After the line hits market the company would carefully analyze what worked and what didn’t. Items that were very popular would remain available for customers. We would also mail each customer a follow up survey of how they felt the dress held up to their particular expectations. Based on the reviews the company could gradually make improvements on designs for the following year. Sales employees would also be required to report back to corporate with suggestions for improvements. When dealing with customers and product directly it is a lot easier to recognize where there is room for development.
The textures of the line include lace and silk. Each gowns interfacing is carefully chosen because the company feels that comfort is imperative. Many of the designs featured in the Elegant Edge Fall 2010 line are extreme in structure because diagonal lines invoke excitement in consumers. The shapes used in the designs are generally asymmetrical for the same intention that these designs will create excitement because of how different they are. The colors featured in our fall 2010 bridal line are traditional white, burnt black, and razor red. The white included in the collection is intended to stay true to the traditionally pure bride, however by incorporating deeper colors such as burnt black and razor red the collection encompasses an edgy, exciting and forward style that any fashionista would crave.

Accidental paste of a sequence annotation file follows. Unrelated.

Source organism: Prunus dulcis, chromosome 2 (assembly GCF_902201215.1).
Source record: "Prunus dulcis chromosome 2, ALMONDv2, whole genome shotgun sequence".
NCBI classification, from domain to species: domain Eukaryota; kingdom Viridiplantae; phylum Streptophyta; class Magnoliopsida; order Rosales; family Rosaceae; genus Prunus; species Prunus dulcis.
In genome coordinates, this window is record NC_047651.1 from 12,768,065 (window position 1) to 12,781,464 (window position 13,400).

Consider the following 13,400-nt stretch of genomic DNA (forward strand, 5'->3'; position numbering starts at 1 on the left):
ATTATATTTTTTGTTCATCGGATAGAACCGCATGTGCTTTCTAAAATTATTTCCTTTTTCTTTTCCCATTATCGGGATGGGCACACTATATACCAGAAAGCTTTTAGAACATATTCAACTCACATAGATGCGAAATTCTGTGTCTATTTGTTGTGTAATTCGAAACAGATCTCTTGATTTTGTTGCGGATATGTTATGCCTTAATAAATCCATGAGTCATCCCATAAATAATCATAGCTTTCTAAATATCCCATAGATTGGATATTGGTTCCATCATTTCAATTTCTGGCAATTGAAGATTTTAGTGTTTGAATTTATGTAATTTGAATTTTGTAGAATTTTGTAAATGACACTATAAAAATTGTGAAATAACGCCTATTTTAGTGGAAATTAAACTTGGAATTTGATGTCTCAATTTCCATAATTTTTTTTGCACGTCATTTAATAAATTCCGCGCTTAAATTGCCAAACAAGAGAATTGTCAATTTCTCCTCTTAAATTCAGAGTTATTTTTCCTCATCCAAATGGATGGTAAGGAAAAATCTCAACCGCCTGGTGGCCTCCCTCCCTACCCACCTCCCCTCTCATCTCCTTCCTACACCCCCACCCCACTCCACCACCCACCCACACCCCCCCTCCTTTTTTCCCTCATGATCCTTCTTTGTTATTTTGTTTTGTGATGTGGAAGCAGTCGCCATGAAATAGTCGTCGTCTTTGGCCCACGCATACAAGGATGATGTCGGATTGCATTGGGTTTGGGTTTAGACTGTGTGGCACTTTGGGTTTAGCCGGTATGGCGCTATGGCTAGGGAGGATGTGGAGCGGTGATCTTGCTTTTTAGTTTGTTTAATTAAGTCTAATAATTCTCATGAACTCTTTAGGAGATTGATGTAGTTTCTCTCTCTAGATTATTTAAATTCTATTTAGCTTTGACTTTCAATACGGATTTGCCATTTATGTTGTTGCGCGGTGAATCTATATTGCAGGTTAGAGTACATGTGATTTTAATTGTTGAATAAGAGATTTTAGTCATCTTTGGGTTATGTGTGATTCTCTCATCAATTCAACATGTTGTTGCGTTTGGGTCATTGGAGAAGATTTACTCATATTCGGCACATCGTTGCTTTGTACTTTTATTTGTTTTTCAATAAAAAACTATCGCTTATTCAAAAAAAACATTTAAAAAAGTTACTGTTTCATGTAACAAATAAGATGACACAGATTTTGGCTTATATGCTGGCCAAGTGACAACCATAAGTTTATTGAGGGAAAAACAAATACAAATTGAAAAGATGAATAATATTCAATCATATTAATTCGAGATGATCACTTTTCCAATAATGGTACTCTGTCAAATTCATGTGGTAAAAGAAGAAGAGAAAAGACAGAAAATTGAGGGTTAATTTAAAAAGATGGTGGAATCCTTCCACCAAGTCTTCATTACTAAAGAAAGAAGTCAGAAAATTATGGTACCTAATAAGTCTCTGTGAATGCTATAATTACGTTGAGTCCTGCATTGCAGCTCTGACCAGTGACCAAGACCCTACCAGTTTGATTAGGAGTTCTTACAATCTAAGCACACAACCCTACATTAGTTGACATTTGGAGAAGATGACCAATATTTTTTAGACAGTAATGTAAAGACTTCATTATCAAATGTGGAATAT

Our design process included defining our target market and the type of product that would be most appealing to our consumers. We brainstormed and drew designs that could potentially work in the line and then narrowed it down to the very best options. We then chose one design to actually complete as a representation of what the look of the rest of our garments would be. The dress we completed was made out of a white sateen fabric, lace and other beading details. The dress is cut short in the front and gradually gets longer in the back. There is a detachable train on the dress for certain circumstances. For instants during the ceremony a train is ideal and gives the dress a stylish complete look; however after the ceremony dancing in a dress with a long train without ruining it is virtually impossible.